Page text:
San is a 41-year-old woman who lives with her husband, daughter, and son in Burma. Her children are students, but the schools are closed due to a COVID-19 outbreak and teachers’ strike against the military coup earlier this year.
San and her husband rent land and grow sesame and sunflowers. They shared that their income last year from selling their harvest was about 1,500,000 kyat (approx. $1,500 USD) for the year, which is only enough to cover their daily expenses and basic health care. Unfortunately, the rainy season was late this year, and they could not grow any sesame as a result. San’s family is worried about the impact this will have on their income and their family.
Starting in May, San felt tired and developed a fever, so she visited the local clinic and received medication for her symptoms. While her fever reduced, she still felt tired, and her heartbeat increased. Three days later, her son developed a fever and also went to the local clinic. While there, San was able to share more about her condition with the clinicians. The doctor listened to her heart, gave her an injection and medication, and told her to come back if she continued to feel unwell. That night, San experienced heart palpitations and could not sit or lie down for long periods.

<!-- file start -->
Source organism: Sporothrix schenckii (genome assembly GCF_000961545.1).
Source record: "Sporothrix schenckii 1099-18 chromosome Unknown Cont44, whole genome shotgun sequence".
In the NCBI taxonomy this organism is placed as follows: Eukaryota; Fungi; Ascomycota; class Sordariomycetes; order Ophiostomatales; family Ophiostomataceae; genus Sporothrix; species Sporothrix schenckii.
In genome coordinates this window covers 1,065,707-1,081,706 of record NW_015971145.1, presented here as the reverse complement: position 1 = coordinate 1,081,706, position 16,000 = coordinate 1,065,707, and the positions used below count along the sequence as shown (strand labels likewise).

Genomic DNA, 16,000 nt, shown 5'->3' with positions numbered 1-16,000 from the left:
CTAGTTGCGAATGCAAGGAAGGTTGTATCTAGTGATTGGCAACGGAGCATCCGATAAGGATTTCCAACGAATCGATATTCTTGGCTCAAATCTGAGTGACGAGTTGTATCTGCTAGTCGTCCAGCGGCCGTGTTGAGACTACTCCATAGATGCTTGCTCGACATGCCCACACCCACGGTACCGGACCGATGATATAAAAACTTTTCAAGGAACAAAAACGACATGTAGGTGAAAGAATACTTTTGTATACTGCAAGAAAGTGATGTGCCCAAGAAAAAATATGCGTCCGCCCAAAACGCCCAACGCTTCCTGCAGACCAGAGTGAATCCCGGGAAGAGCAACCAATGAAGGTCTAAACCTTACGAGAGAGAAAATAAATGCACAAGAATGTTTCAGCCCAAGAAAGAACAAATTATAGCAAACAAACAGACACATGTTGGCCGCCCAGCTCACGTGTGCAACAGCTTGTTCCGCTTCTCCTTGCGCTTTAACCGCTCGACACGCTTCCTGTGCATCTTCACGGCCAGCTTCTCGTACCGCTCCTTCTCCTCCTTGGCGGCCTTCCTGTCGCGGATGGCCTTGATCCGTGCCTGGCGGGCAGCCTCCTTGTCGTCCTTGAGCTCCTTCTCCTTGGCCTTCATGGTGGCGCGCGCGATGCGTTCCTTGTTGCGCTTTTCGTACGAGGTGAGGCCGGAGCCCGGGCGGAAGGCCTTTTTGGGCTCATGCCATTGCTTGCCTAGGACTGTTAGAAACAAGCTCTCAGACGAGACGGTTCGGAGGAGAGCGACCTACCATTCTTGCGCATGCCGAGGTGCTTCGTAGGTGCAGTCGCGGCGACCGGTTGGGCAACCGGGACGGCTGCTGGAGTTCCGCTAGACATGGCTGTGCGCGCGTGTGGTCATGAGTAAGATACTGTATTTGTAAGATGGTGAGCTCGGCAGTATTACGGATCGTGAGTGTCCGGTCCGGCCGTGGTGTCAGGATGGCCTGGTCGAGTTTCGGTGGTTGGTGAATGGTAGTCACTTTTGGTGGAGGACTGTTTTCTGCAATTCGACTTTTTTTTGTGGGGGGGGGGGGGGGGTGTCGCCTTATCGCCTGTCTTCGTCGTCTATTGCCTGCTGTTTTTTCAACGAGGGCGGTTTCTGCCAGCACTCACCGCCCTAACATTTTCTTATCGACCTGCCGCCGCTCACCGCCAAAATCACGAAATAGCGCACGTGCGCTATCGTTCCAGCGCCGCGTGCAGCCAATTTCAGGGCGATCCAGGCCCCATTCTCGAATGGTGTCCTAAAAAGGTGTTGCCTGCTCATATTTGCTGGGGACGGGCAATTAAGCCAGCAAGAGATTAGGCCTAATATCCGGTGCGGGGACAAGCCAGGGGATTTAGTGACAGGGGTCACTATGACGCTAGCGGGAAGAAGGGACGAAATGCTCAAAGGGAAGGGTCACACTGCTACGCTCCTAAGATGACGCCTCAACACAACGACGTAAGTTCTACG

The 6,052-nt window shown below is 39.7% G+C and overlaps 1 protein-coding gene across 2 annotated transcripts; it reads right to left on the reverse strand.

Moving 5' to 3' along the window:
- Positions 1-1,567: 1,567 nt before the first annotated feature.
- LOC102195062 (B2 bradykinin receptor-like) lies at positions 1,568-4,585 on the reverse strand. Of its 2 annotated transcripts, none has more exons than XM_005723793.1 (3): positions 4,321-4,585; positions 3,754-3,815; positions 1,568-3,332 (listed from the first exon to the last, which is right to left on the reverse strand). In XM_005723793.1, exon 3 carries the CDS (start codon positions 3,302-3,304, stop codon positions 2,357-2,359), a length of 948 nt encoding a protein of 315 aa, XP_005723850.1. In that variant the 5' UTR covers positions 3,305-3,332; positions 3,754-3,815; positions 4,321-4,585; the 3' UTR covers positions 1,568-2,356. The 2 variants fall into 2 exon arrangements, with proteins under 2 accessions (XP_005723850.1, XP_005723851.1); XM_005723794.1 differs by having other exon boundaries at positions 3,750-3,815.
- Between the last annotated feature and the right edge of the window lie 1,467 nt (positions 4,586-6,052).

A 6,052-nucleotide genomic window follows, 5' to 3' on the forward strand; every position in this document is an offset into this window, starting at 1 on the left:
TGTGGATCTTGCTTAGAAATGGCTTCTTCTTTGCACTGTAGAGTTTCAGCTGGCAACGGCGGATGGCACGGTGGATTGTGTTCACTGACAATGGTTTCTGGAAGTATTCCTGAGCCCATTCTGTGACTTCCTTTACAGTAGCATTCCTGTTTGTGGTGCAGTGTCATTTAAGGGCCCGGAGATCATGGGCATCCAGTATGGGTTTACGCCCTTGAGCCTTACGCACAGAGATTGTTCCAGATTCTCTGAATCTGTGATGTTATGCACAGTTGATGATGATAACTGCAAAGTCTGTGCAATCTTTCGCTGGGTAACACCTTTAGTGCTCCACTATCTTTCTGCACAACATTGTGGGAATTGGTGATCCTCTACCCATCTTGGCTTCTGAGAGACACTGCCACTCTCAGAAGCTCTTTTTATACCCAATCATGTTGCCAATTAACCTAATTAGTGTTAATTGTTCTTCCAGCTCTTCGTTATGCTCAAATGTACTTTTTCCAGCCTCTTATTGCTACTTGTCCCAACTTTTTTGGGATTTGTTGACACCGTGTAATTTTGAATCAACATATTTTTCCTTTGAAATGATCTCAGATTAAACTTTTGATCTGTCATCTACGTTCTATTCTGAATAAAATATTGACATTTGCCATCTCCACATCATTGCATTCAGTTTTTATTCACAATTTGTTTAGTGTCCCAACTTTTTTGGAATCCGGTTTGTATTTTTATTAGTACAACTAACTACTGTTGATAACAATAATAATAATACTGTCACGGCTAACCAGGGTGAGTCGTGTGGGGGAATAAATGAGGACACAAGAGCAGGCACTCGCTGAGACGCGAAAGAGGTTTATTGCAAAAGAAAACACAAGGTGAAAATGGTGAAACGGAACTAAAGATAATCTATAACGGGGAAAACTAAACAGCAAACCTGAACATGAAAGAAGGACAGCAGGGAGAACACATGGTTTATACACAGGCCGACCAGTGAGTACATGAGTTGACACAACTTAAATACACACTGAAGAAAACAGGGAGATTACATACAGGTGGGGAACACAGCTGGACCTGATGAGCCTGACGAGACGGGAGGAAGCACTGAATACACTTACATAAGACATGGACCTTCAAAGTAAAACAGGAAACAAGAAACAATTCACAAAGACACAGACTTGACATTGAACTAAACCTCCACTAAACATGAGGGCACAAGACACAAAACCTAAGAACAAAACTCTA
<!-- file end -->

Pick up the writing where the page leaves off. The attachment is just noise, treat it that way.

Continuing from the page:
On May 29th, she visited the Magway General Hospital, where she received oxygen, an injection, a blood test, and an electrocardiogram (ECG). Doctors also recommended an echocardiogram and a chest x-ray, which she received in follow-up care on May 31st. After reviewing the results of her tests, the doctors shared that San’s heart valve does not work well and suggested meeting with a cardiologist for further testing. While the military coup made it challenging to find a cardiologist, San visited her brother’s town for treatment. After further testing, a cardiologist diagnosed San with mitral valve stenosis and told her that she needed surgery to replace a damaged heart valve. Currently, San feels tired and suffers from heart palpitations when she walks short distances and cannot lie down for long periods.
Fortunately, San was referred to our medical partner, Burma Children Medical Fund (BCMF), to help afford her surgery. On October 3rd, San will receive treatment, and BCMF is requesting $1,500 to help directly fund her procedure.
San said, “I would like to get better soon because my family had to try hard to borrow enough money for my treatment. This year, we will not be able to earn a profit from our farm. This year is very difficult for everyone. I would like my daughter and son to finish their studies. I would like to work hard for my family’s future. After I recover from my operation, I want to open a shop in my village to earn more money. I will try to send my daughter and son to school until they graduate. Thank you so much for supporting the cost of my surgery.”